The question of audience is also central to Itziar Túrrez Aguirrezabal's discussion of poetics in "Aproximación linguistico-retórica a textos del Siglo de Oro" (2: 437-45), although the public here is a lettered elite. This paper proposes to survey Golden Age treatises on rhetoric and poetics and to examine the influence of such works on the writing of poetry. The survey runs from Luis Vives' DeRatione Dicendi (early 16th century) to Arias Montano's Rhetoricum Libri III (1596); it stresses the concept of decorum, based on the use of an appropriate lexicon and on the traditional division into high, middle, and low styles. To gauge the importance of decorum in poetic composition, Túrrez Aguirrezabal turns to the works of Garcilaso de la Vega, in which he finds a correspondence between the various genres of Renaissance verse (elegy, sonnet, canción, eclogue) and the relative frequency of poetic epthets. The adjustment of style to genre in Garcilaso -- a poet quickly elevated to classical status during the Golden Age -- confirms the prominence of rhetorical categories in the production and reception of poetry among his contemporaries.
Through the papers that consider the importance of rhetoric for literary theory and literary history, these proceedings advance the project of defining a general rhetoric of literature. They also participate, in a smaller set of papers, in the rhetorical analysis of other forms of discourse. Various contributors apply such analysis to the languages of film, advertising, and the visual arts, and a significant number turn their attention to strategies of persuasion and manipulation across the spectrum of political discourse. Some of these papers attempt to describe the verbal and visual languages of politics in general terms, as in the contributions of Maitena Echebarria and Rosa de Diego ("Retórica y discurso politico"; 1: 345-53), Teresa Espar ("Semiótica de la entrevista politica'; 1: 389-95). and Covadonga-López Alonso (' La argumentación en el discurso politico"; 2: 47-55). Others examine the suasory strategies of specific political campaign and programs. Of particular interest within the latter group is a series of papers, prepared under the direction of José María; Nadal and Santos Zunzunegui, on campaign materials distributed during the general election to the Basque regional parliament in November 1986. This research scrutinizes the publicity of four parties which represent the spectrum of political options in the region: the Basque Socialist Party (María; Angeles Garcia Collada; 1: 413-19), the Basque Nationalist Party (María; Ledesma Dominguez; 2: 21-28), the nationalist splinter party Euskadiko Ezkerra (José Ignacio Maradones Zorrilla; 2: 107-14), and the radical coalition Herri Batasuna (Juan Angel Alonso Aldama; 1: 127-34).
In their objects and methods of study, the four papers present many new features. They examine printed material sent to the electorate as direct mailings -- materials which are produced photographically to illustrate each paper -- and they focus on the uses, in the verbal and visual languages of each text, of elecutio. The analysis consistently isolates and describes rhetorical tropes in both languages, and emphasizes the manipulative functions of such tropes in the context of electoral politics. Alonso Aldama's paper outlines the relations generated by standard electoral discourse. The elector is the receiver of what is enunciated and the operating subject in the voting process; the candidates act as enunciators and as statal subjects of the votes cast; the electoral discourse presents the candidate as a subject delegated through the action of the electors (1: 127). The general purpose of political publicity is to induce the electors, through a series of tropes, to delegate their votes to a particular candidate or set of candidates.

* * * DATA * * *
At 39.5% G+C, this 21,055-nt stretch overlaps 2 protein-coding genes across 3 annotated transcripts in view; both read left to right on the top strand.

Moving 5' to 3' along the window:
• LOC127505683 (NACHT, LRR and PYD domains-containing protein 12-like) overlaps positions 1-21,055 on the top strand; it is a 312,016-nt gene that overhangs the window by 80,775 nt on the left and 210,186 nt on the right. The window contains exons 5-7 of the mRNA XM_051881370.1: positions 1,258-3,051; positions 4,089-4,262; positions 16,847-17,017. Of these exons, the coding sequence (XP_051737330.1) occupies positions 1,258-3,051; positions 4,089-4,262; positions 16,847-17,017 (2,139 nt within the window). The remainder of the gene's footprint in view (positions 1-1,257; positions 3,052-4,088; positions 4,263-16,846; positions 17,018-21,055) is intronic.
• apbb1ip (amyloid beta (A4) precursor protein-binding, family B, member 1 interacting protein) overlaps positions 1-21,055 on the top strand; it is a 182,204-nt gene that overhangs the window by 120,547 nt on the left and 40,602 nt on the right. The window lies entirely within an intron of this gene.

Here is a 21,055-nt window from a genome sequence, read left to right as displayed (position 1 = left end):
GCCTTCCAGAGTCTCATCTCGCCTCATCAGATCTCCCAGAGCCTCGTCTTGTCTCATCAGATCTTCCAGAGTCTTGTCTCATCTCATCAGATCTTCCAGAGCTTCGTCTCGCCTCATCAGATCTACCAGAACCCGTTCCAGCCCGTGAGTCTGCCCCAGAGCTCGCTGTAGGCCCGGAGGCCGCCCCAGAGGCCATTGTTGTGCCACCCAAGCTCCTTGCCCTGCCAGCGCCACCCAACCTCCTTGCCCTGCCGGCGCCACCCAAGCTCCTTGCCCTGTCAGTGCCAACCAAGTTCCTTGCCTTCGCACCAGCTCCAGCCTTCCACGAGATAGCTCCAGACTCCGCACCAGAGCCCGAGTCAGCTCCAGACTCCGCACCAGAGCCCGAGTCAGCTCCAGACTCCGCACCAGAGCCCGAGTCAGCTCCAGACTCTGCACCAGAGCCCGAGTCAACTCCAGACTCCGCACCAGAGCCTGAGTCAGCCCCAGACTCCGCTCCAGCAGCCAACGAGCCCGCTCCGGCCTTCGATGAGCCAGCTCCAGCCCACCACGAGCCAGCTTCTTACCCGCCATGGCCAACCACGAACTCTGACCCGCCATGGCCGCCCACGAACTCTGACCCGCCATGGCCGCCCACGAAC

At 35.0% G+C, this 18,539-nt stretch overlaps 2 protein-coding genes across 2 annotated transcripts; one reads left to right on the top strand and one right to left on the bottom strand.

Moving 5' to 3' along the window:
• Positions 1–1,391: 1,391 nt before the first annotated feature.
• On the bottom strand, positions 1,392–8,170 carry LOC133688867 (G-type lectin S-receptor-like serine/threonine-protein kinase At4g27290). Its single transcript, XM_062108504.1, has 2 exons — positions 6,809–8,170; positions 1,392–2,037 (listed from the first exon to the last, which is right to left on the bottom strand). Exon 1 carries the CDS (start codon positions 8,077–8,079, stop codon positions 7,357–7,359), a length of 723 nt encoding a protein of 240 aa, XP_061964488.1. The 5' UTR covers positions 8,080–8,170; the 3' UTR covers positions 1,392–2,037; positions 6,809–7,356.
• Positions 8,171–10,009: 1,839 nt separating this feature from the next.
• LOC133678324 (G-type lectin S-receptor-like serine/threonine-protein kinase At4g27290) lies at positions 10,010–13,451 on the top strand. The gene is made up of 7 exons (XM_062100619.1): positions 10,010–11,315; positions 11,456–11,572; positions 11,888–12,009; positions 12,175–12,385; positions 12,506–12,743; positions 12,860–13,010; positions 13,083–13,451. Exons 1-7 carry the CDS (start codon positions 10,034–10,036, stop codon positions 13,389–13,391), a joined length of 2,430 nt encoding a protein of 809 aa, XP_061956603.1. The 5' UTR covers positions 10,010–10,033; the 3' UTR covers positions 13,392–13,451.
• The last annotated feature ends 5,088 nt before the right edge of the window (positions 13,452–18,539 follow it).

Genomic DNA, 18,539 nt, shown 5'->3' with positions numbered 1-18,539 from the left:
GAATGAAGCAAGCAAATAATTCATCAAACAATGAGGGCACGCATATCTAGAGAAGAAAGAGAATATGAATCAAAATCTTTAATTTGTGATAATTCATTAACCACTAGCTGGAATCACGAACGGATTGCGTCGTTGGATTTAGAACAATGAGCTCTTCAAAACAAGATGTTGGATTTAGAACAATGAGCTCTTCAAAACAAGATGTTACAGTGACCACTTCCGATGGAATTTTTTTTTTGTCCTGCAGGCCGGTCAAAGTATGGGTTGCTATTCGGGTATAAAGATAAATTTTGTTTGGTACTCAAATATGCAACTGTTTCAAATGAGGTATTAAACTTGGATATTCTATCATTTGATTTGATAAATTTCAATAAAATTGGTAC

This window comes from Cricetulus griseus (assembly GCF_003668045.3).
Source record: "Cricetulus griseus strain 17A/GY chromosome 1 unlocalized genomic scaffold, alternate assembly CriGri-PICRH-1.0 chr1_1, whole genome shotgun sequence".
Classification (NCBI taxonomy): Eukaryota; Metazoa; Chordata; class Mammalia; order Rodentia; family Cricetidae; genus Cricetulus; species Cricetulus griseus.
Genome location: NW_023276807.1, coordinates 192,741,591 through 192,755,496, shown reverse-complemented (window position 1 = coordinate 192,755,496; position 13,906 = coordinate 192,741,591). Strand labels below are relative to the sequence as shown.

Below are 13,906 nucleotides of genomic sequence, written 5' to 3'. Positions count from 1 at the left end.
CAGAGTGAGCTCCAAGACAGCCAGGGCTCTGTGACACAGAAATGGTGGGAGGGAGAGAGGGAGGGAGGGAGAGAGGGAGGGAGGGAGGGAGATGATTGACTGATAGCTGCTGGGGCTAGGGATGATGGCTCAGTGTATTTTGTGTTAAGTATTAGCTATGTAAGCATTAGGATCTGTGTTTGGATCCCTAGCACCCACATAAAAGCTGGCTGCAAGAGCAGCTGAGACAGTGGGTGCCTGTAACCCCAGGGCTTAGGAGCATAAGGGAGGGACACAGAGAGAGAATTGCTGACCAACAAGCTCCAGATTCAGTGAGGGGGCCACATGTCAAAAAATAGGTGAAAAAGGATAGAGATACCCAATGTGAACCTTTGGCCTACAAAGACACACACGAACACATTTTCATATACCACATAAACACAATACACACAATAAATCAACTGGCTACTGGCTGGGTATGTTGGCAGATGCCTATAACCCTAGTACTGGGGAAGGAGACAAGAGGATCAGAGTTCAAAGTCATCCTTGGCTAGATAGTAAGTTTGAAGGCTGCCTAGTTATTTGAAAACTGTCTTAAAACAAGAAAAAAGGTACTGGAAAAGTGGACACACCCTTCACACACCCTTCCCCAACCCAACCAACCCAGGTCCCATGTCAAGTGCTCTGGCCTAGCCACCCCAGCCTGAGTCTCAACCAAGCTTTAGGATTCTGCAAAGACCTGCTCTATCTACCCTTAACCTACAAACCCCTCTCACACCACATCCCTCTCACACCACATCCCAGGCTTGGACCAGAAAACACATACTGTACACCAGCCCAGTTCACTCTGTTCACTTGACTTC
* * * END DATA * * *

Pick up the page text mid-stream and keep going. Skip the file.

Since all four contributors on the regional election appeal to this semiotic model they follow parallel procedures of analysis, emphasizing both the general tenor of political discourse and the particular features of the publicity distributed by each party. Although the materials surveyed all rely on the rhetorical techniques of intimidation and temptation, they propose different narrative programs which reflect key ideological distinctions. Most of the publicity implies a contrast, between the party and electorate, in which the delegation of votes will secure the transformation of the Basque homeland (Euskadi), in accordance with certain values which are articulated through a fundamental opposition between the desirable and the undesirable. The opposing terms (internationalism and nationalism, autonomy and dependence, rationality and irrationality) vary in response to specific political agendas, and the material prepared for Herri Batasuna is radical precisely in its denial of delegation and its preference for a pre-modern view of political identity over the concept of contract.
In analyzing the means of persuasion in political discourse, the papers on the electoral publicity of the Basque parties apply semiotic methods to the traditional province of rhetoric; in considering the interrelationships of written text and visual image, they extend such methods to non-verbal and non-literary languages. The dual perspective of these papers invites us to read them as contributions to a general rhetoric of the kind that Garrido Gallardo proposes in his plenary address, and as such they suggest a profitable direction for future research among Spanish semioticians. And the promise of these proceeding by no means limited to the development of such a general rhetoric. Many of the papers elucidate the rhetorical tradition itself, or illustrate the persistence of rhetorical practices in the composition and reception of literary texts. In particular, researchers such as Albuquerque and Baranda recover from the Spanish tradition works of obvious interest and importance for historians of rhetoric and literature alike. In another significant line of investigation, rhetoric will continue to challenge semioticians to turn to the past in order to recuperate historical views of structure and expression in literary discourse.
Curtius, Ernst Robert (1948) Europäische Literatur und lateinisches Mittelalter. Bern: Francke.
Dupriez, Bernard (1986) "Rhetoric." Encyclopedic Dictionary of Semiotics. Ed. Thomas A. Sebeok et. al. 3 vols. Berlin: Mouton de Gruyter. 815-31.
Greimas, A. J. and J. Courtés (1979) Sémiotique: Dictionaire raisoné de la théorie du langage. Paris: Hachette.
Groupe Mu (1970) Rhétorique generale. Paris: Larousse.
Nöth, Winfried (1990) "Rhetoric and Stylistics." Handbook of Semiotics. Bloomington: Indiana University Press. 338-45.
Perelman, C. and L. Olbrechts-Tyteca (1958) Traité de l'argumentation. Paris: Presses Universitaires de France.
Stephen Rupp is Associate Professor of Spanish at the University of Toronto. His recent publications include "Reason of State and Repetition in The Tempest and La vida es sueno," Comparative Literature 42 (1990): 289-318 and "Rhetoric and Patronage in Alfonso Alvarez de Villasandino" Revista Canadiense de Estudios Hispanicos 14 (1990-91) 49-64